Residential drug rehabilitation in the tranquil environment of South Africa’s Plettenberg Bay. Addiction recovery is based on intensive counselling and residential groups are kept small (maximum of 12) to ensure personal and relevant one-on-one support throughout the programme. Healthy diet, exercise and appreciation of the natural environment are all incorporated into the treatment plan.

National Narcotics Control Authorities

Name:

Central Drug Authority (CDA) – Department of Social Development.

Contact/Address:

Central Drug Authority
Department of Social Development
134 Pretorius Street
HSRC Building
Pretoria

Email: contact form available on the website
Website: www.dsd.goz.za/cda/index.php

The Central Drug Authority is a sub-department of the South African government Department of Social Development. It is charged with upholding the terms of the Prevention of Substance Dependency Act of 1992 which are to implement the National Drug Master Plan (NDMP), to advise government ministers on all matters related to the drug abuse and to plan, co-ordinate and publicise measures for drug abuse prevention and the best way to treat those who are addicted to drugs.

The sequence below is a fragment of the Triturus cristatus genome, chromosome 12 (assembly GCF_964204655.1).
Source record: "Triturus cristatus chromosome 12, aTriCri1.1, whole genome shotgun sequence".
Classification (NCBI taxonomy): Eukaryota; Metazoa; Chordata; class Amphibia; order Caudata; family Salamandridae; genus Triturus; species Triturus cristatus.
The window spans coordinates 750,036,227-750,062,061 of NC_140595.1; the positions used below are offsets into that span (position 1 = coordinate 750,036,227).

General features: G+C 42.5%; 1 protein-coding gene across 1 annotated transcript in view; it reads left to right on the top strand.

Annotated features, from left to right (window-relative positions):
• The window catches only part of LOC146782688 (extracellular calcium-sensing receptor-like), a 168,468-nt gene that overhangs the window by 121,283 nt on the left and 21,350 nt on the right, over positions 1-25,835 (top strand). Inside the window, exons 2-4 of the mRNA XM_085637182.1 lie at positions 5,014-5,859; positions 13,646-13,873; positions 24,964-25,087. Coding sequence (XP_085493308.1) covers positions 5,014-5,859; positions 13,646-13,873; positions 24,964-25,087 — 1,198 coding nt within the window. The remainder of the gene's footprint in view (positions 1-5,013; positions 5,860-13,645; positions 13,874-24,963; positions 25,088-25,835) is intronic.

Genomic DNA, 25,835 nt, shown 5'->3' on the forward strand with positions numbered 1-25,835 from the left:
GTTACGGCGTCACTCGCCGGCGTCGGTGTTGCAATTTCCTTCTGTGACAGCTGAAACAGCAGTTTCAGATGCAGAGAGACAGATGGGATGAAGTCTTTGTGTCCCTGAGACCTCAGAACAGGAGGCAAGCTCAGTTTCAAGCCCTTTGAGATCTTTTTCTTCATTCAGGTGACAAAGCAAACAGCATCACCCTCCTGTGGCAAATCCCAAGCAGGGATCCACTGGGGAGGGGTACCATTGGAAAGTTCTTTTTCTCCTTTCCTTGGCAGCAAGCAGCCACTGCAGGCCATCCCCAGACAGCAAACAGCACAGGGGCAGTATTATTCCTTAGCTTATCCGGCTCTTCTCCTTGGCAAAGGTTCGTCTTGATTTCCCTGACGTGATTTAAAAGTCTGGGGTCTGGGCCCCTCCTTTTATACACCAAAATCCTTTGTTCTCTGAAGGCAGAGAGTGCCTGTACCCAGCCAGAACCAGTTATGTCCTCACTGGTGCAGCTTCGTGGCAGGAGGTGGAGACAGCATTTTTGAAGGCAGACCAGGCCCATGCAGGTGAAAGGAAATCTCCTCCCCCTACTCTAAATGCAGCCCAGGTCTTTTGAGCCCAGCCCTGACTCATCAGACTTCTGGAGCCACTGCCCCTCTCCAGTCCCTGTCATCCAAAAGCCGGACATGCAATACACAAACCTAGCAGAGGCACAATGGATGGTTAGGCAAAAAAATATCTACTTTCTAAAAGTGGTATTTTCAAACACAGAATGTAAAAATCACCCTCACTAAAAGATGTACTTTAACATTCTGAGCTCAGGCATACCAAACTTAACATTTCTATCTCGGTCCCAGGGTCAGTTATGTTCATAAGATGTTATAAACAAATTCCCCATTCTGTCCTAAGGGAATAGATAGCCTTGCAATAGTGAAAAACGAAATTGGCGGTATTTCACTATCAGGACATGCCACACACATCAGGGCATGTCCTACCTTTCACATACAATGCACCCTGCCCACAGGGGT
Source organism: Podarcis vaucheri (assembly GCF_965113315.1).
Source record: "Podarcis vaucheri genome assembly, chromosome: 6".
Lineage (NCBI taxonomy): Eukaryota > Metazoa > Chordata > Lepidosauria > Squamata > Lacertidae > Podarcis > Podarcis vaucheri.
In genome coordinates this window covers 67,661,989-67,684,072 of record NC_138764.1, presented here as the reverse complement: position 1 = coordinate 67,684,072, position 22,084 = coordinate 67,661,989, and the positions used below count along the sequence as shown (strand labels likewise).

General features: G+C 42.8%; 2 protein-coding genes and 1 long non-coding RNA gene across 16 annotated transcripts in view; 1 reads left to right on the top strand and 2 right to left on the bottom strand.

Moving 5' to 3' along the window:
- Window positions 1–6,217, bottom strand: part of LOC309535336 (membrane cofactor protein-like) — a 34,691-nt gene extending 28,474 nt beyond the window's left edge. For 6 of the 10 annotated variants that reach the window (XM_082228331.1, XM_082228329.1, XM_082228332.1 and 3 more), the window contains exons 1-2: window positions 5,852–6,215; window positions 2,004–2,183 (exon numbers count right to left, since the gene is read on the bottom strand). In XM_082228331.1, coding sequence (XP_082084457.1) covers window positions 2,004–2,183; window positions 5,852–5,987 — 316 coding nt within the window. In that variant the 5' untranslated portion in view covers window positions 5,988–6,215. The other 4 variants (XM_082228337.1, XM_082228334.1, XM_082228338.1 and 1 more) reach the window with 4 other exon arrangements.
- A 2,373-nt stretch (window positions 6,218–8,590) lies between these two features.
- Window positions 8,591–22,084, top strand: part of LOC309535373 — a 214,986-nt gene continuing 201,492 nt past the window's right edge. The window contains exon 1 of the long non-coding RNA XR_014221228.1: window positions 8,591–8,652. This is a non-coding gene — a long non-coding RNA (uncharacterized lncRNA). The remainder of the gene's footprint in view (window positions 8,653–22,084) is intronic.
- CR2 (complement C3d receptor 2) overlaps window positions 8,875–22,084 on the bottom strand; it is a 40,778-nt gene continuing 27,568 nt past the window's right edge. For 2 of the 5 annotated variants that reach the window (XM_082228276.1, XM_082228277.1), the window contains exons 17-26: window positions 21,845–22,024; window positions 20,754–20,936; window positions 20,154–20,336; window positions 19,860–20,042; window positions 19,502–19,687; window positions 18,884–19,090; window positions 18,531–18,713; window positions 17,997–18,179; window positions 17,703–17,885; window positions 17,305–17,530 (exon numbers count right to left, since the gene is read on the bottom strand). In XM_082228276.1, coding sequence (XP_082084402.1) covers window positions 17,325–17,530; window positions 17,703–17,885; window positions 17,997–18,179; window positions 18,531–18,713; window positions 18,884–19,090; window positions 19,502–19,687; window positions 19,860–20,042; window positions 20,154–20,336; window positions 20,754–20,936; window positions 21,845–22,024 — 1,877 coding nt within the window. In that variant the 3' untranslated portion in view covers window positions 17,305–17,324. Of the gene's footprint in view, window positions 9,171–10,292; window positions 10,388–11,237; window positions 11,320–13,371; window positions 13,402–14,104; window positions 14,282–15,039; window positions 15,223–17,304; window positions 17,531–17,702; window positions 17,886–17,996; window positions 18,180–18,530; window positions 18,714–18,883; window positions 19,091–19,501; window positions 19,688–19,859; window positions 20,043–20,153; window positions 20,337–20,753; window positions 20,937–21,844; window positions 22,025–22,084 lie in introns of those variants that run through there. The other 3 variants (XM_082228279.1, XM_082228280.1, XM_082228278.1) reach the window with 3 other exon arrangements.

The Prevention and Treatment of Drug Dependency Act informs the CDA’s actions. In accordance with the Act, the CDA is require to report to the South African parliament once a year to inform the house on action taken. The NDMP covers five year periods, the first from 2000-2004, and then again in 2006-2011. The CDA is made up of 12 recognised drug abuse experts, appointed by the Minister of Social Development and who serve for five years. In addition to the CDA, Provincial Forums concerned with substance abuse exist in each of the provinces in the country and they are responsible for establishing Local Drug Action Committees (LDACs) in individual municipalities. Each LDAC is comprised of local stakeholders who are associated with the fight against drugs.

National Narcotics Control Strategies and Security Plans

Name:

South Africa Country Profile on Drugs and Crime

Type: